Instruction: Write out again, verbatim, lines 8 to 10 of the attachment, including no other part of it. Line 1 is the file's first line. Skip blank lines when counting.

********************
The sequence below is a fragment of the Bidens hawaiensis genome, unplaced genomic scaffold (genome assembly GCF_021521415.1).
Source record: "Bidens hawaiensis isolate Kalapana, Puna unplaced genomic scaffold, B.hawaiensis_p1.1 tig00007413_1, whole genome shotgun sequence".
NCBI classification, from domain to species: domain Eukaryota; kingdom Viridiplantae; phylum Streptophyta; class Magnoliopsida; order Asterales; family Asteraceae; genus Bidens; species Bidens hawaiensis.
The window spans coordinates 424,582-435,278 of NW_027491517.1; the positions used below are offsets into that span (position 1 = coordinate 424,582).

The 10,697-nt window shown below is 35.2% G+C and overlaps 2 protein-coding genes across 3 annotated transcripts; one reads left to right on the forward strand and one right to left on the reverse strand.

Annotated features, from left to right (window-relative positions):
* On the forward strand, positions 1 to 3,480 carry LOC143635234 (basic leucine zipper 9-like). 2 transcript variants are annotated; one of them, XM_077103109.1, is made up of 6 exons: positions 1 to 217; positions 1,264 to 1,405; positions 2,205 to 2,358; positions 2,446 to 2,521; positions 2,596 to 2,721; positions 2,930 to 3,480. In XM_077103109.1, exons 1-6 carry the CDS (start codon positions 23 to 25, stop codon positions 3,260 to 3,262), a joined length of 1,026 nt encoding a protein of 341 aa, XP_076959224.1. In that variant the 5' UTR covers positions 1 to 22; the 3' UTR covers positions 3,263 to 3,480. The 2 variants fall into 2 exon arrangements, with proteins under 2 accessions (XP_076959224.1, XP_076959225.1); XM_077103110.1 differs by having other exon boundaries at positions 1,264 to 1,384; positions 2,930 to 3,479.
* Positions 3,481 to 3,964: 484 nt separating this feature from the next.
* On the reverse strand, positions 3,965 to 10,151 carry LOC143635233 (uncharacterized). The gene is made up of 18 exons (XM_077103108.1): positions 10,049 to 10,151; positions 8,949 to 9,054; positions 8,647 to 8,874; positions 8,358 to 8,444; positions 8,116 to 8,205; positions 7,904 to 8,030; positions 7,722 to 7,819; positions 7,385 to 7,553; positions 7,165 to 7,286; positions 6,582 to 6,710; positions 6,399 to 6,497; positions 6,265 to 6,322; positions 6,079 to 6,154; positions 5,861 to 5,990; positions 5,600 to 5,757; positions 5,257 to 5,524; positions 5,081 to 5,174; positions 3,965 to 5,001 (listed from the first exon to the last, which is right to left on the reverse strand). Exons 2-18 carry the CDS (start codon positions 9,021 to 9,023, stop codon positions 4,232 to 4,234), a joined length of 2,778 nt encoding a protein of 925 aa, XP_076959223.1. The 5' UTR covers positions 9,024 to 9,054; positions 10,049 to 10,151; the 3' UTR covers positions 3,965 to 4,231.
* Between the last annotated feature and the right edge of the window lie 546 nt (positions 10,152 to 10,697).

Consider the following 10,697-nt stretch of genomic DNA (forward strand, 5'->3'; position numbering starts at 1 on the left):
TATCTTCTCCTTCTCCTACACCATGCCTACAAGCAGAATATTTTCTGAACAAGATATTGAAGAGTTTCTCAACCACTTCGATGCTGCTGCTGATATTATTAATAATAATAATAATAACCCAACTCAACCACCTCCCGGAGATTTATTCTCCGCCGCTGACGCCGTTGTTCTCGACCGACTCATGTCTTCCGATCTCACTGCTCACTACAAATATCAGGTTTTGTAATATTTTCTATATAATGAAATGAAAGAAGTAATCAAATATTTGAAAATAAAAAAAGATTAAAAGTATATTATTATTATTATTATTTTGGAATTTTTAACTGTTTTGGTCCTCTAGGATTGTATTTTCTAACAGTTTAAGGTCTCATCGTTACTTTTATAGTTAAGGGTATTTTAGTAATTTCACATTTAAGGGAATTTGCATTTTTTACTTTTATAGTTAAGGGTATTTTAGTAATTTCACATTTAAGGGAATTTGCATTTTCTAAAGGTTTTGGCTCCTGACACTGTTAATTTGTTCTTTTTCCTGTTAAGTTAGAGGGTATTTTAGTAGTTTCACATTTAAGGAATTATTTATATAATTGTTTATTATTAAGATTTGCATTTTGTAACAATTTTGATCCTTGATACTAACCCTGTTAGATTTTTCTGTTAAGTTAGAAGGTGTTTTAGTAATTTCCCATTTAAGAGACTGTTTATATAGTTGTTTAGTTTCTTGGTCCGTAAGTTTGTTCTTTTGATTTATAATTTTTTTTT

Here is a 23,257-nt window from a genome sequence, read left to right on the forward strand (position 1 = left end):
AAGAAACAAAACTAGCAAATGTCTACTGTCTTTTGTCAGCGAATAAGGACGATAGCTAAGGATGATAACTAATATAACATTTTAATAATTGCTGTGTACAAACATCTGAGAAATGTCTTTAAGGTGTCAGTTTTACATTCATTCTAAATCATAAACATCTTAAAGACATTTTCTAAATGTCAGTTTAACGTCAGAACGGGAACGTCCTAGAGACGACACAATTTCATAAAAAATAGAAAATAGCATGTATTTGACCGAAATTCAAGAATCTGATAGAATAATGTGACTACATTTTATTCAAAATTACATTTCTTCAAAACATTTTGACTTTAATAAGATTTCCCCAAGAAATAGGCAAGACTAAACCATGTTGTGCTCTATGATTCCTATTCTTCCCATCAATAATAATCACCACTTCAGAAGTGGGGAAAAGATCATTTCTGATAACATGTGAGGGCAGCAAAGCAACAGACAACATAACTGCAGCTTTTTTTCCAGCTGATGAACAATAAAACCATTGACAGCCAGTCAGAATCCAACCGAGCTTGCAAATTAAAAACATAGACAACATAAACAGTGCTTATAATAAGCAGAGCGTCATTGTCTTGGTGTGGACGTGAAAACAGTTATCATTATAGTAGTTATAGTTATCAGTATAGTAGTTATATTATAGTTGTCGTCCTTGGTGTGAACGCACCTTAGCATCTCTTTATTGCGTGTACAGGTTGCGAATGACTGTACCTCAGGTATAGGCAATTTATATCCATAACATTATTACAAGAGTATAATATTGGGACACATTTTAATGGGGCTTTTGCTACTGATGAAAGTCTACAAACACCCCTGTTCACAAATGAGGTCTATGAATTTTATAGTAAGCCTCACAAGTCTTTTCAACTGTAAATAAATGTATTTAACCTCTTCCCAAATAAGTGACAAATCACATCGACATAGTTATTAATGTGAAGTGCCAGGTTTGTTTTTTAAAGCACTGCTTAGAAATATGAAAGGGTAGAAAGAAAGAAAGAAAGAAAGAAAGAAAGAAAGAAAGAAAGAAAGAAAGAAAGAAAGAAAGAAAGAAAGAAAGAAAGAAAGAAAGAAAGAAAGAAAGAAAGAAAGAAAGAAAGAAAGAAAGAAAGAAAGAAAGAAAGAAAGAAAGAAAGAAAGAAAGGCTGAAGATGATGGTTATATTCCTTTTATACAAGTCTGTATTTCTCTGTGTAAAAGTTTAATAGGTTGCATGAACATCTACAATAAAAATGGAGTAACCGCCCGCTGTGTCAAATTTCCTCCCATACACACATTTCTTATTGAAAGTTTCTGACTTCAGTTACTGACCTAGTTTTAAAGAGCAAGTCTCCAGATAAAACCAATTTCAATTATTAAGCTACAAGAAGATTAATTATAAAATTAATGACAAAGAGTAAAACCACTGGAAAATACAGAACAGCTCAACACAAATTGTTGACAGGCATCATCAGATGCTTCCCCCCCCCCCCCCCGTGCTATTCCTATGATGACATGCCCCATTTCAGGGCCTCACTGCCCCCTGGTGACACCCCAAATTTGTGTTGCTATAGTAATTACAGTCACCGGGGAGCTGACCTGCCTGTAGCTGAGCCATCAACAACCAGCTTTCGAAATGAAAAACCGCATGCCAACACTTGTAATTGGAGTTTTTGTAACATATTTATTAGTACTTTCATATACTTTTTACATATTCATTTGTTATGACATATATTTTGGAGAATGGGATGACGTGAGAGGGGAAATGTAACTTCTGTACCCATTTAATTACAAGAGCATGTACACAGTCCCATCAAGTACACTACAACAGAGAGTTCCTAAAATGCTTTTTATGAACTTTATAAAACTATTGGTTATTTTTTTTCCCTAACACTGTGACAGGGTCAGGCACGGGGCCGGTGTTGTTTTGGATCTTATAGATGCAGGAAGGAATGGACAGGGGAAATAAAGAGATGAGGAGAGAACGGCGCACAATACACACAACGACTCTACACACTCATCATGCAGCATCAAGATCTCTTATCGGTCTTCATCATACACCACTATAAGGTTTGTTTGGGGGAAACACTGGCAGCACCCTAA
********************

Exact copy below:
* Positions 3,481 to 3,964: 484 nt separating this feature from the next.
* On the reverse strand, positions 3,965 to 10,151 carry LOC143635233 (uncharacterized). The gene is made up of 18 exons (XM_077103108.1): positions 10,049 to 10,151; positions 8,949 to 9,054; positions 8,647 to 8,874; positions 8,358 to 8,444; positions 8,116 to 8,205; positions 7,904 to 8,030; positions 7,722 to 7,819; positions 7,385 to 7,553; positions 7,165 to 7,286; positions 6,582 to 6,710; positions 6,399 to 6,497; positions 6,265 to 6,322; positions 6,079 to 6,154; positions 5,861 to 5,990; positions 5,600 to 5,757; positions 5,257 to 5,524; positions 5,081 to 5,174; positions 3,965 to 5,001 (listed from the first exon to the last, which is right to left on the reverse strand). Exons 2-18 carry the CDS (start codon positions 9,021 to 9,023, stop codon positions 4,232 to 4,234), a joined length of 2,778 nt encoding a protein of 925 aa, XP_076959223.1. The 5' UTR covers positions 9,024 to 9,054; positions 10,049 to 10,151; the 3' UTR covers positions 3,965 to 4,231.
* Between the last annotated feature and the right edge of the window lie 546 nt (positions 10,152 to 10,697).